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Flowery Branch City Council just trying to get along
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Hear Flowery Branch Mayor Diane Hirling discuss her take on the Flowery Branch City Council and staff retreat.
The five members of the Flowery Branch City Council attended a two-day team-building retreat with city staff members at Lake Lanier Islands this weekend in an effort to improve communication among members of the council.

Flowery Branch Mayor Diane Hirling said the retreat is "well-timed," due to recent disagreements that have arisen between members of the council regarding the minutes of a Feb. 6 city council meeting.

At the March 19 Flowery Branch City Council meeting, three council members, Allen Bryans Sr., Pat Zalewski and Mary Jones, voted for the third time against approving the Feb. 6 meeting minutes. Bryans said he does not want to approve the minutes as they are currently drafted, because he is concerned a comment Flowery Branch City Councilman Chris Fetterman made at that meeting could be libelous, opening the city up to possible litigation.

According to the Feb. 6 minutes drafted by Flowery Branch Clerk Melissa McCain, Fetterman questioned whether there is a conflict of interest in the city’s leasing of two Main Street buildings for staff offices. The two newly elected city council members, Fetterman and Craig Lutz, have consistently voted to approve the Feb. 6 meetings as currently drafted.

Hirling said she has high hopes that Janice Saylor, the government communications facilitator who will lead the Flowery Branch City Council retreat, will be able to catalyze communication within the divided city council.

"Hopefully, maybe, in this retreat we can come to some sort of agreement that we can get these minutes approved," Hirling said. "They’re just going to be on the agenda until they are approved."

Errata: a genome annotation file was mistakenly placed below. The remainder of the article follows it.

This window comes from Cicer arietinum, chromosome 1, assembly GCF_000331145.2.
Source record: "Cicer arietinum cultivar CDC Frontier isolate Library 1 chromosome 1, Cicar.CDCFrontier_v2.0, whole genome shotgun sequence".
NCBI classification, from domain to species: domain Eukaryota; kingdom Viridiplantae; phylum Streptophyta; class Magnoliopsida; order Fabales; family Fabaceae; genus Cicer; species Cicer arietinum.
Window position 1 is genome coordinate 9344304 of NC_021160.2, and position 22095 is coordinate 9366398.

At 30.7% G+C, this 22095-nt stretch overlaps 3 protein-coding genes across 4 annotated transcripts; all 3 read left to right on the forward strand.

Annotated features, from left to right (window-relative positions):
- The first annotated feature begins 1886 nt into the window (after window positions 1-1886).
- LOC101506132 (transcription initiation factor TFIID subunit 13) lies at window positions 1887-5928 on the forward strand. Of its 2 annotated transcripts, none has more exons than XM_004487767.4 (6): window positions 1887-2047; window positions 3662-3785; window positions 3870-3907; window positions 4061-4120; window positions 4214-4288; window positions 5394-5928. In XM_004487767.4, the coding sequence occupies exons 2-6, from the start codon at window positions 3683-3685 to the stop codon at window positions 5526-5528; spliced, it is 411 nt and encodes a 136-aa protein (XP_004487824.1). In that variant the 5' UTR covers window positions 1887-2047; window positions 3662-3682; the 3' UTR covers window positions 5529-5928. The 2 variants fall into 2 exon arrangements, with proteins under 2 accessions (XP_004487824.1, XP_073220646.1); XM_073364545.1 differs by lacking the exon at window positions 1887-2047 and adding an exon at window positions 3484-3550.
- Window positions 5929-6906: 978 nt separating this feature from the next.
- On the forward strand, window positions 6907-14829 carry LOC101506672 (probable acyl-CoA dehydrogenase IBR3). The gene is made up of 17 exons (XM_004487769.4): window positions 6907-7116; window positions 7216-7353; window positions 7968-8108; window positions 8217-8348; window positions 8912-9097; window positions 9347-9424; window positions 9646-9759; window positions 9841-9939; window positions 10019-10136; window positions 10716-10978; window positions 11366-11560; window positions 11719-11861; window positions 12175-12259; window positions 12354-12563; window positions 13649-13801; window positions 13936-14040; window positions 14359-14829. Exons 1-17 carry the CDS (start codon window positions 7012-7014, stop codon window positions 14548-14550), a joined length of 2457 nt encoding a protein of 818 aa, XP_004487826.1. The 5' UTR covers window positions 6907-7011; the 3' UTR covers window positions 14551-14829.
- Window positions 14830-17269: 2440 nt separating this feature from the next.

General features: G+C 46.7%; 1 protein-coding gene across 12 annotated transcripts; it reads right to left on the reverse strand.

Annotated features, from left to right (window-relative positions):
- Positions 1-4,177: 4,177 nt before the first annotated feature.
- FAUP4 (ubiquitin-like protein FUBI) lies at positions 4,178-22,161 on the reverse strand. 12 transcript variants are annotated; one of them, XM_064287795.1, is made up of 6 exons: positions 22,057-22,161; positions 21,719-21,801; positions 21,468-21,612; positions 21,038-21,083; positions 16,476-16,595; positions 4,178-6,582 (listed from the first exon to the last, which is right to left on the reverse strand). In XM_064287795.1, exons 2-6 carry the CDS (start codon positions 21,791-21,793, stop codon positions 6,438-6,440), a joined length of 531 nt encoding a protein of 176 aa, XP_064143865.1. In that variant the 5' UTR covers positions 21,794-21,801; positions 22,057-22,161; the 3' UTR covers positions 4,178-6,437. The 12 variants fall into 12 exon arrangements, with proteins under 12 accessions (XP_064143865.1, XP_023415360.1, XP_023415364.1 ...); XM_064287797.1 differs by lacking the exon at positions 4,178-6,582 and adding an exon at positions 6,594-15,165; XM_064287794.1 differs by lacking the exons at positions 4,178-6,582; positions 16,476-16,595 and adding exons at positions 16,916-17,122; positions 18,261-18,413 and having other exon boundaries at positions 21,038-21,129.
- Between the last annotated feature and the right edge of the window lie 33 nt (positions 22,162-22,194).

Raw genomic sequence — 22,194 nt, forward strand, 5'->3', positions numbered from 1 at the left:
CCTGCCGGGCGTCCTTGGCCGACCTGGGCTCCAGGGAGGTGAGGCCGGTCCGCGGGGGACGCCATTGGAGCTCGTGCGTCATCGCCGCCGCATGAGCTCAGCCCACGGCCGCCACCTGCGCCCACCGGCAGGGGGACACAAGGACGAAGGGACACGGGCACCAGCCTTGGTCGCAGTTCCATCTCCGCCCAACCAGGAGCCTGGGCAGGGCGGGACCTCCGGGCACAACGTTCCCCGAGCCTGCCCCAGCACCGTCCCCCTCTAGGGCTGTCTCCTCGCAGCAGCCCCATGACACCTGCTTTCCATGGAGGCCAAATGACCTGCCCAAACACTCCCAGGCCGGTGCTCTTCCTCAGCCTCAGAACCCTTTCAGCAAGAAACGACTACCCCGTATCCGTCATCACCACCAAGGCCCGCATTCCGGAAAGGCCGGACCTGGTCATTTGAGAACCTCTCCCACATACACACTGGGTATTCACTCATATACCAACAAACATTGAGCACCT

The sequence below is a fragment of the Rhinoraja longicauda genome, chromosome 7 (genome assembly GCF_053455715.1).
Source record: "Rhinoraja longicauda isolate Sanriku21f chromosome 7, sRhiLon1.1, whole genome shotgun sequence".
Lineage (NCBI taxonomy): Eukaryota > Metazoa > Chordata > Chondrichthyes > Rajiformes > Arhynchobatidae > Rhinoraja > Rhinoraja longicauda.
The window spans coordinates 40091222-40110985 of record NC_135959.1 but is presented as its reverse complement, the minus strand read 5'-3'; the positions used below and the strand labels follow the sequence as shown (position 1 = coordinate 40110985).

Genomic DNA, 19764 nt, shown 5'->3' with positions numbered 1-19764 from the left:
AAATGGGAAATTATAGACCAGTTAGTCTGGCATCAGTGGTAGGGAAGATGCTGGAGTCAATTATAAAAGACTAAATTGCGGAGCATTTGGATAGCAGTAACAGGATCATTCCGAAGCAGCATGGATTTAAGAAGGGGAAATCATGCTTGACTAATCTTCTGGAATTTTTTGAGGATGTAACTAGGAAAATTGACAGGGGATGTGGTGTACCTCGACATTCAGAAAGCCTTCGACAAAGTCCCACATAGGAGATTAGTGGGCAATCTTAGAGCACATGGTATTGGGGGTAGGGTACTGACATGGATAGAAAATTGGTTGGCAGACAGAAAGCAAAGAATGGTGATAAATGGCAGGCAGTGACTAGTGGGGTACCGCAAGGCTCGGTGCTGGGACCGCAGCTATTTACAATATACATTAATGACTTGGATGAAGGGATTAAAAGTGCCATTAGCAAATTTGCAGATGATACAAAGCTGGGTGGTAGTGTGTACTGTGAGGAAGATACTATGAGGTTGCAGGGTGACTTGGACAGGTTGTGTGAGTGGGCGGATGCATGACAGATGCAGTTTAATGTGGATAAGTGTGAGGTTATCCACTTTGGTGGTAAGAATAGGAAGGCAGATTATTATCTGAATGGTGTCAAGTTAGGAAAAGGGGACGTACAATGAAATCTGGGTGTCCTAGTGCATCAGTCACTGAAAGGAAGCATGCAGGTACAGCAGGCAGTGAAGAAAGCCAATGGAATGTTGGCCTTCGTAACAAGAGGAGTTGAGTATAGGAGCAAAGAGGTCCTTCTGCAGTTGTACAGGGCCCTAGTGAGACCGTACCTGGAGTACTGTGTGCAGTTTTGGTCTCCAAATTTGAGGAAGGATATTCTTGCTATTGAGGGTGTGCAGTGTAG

On Friday afternoon, Flowery Branch City Council members joined Hirling, City Manager Bill Andrew and Planning Director James Riker at Emerald Pointe at Lake Lanier Islands for a "getting to know one another" session. Hirling said much of Saturday was spent in team-building activities that could help the council and staff to form and achieve new goals for Flowery Branch.

Hirling added that she feels Flowery Branch is at a pivotal turning point in its development, and cultivating proper communication between council members is crucial to its effectiveness.

"When I ran for mayor, I wanted to change the image of Flowery Branch — to bring respect back to it. What I’m hoping will come out of the retreat is that ... if you have a disagreement, that’s fine, but let’s do it with respect to the other party," Hirling said. "We’re heading in the right direction, we just need to keep on that same path."

Although the divided Flowery Branch City Council did not approve the Feb. 6 meeting minutes at its March 19 meeting, the council did unanimously approve the solicitation ordinance Lutz proposed.

"We’ve just had some people soliciting magazines or pine straw that weren’t on the up-and-up, especially in Sterling on the Lake," Lutz said.

He added that the subdivision has signs posted that state solicitation is prohibited, but until now, there has been no ordinance enforcing the signs.

The solicitation ordinance will require all door-to-door solicitors not associated with a government or 501(c)(3) nonprofit organization to obtain a city permit before they can legally traverse neighborhoods within Flowery Branch city limits. Violators of the ordinance could face fines of up to $1,000 and six months of jail time.

The ordinance will require solicitors to pay the city a fee yet to be determined in order to obtain a badge to be displayed on the upper front portion of the permitted solicitor as they knock on residents’ doors. For a solicitation permit to be granted, the solicitor must clear a criminal background check and present two forms of government-issued identification.

The ordinance also prohibits solicitors on Sundays, and limits solicitation times from 9 a.m. to 8 p.m.

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